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epano-, epan- (Greek: again; occurring in some rhetorical terms).

1. A doubling; a rhetorical figure wherein a sentence begins and ends with the same word; as "Severe to his servants, to his children severe".
2. Use of a word at both the beginning and the end of a sentence; such as, "Rejoice in the Lord always: and again I say, Rejoice."
epanalepsis, epanaleptic:
1. A phrase or words repeated later on in a speech or text as a rhetorical device.
2. A figure by which the same word or clause is repeated after intervening material.
A figure by which the end-word of one sentence becomes the first word of the next.
1. A balanced rhetorical figure in which the second part reiterates the first part; such as, "Treason doth never prosper!/What's the reason?/For if it prosper, none dare call it treason." [John Harington].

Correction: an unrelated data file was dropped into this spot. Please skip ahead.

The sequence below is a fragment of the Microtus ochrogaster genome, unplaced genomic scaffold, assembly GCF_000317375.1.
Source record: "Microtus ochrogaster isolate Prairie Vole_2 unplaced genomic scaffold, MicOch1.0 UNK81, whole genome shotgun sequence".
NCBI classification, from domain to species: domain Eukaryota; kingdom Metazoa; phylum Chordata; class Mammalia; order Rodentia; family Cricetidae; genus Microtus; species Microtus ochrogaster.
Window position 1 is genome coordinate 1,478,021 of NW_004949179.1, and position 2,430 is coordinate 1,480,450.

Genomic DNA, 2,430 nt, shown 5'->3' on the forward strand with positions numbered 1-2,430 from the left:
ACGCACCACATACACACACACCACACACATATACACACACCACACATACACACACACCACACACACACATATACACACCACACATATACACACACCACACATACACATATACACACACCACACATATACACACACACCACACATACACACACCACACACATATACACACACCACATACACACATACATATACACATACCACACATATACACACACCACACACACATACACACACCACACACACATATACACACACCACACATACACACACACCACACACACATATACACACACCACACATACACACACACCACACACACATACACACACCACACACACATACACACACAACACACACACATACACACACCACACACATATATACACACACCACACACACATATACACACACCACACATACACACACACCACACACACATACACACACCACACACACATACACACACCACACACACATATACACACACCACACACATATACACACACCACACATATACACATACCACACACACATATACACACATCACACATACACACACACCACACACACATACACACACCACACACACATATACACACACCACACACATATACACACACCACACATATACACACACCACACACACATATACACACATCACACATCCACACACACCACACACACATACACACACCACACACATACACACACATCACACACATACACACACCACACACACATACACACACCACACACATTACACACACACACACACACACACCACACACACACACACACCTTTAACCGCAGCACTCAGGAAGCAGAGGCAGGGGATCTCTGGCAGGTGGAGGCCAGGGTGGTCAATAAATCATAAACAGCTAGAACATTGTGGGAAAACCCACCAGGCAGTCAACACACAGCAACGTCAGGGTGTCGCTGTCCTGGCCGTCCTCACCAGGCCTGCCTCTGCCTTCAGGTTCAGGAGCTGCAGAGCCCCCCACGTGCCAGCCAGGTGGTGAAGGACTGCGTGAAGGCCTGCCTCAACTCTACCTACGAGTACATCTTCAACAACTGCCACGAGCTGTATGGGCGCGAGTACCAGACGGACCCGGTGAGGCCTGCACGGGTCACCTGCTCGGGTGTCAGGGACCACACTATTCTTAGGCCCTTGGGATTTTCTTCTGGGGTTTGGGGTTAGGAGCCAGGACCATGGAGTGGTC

2. The repetition of a sentence in an inverse order.
3. A return to the regular thread of discourse after a digression; also, a repetition in inverse order.
epanorthosis, epanorthotic:
1. A figure in which a word is recalled, in order to substitute a more correct or stronger term.
2. The immediate rephrasing of something said or written in order to emphasize or to correct it.
3. The changing of a word or phrase in order to give it more weight or intensity; as, for instance, "hundreds of people, no thousands, enjoyed the procession".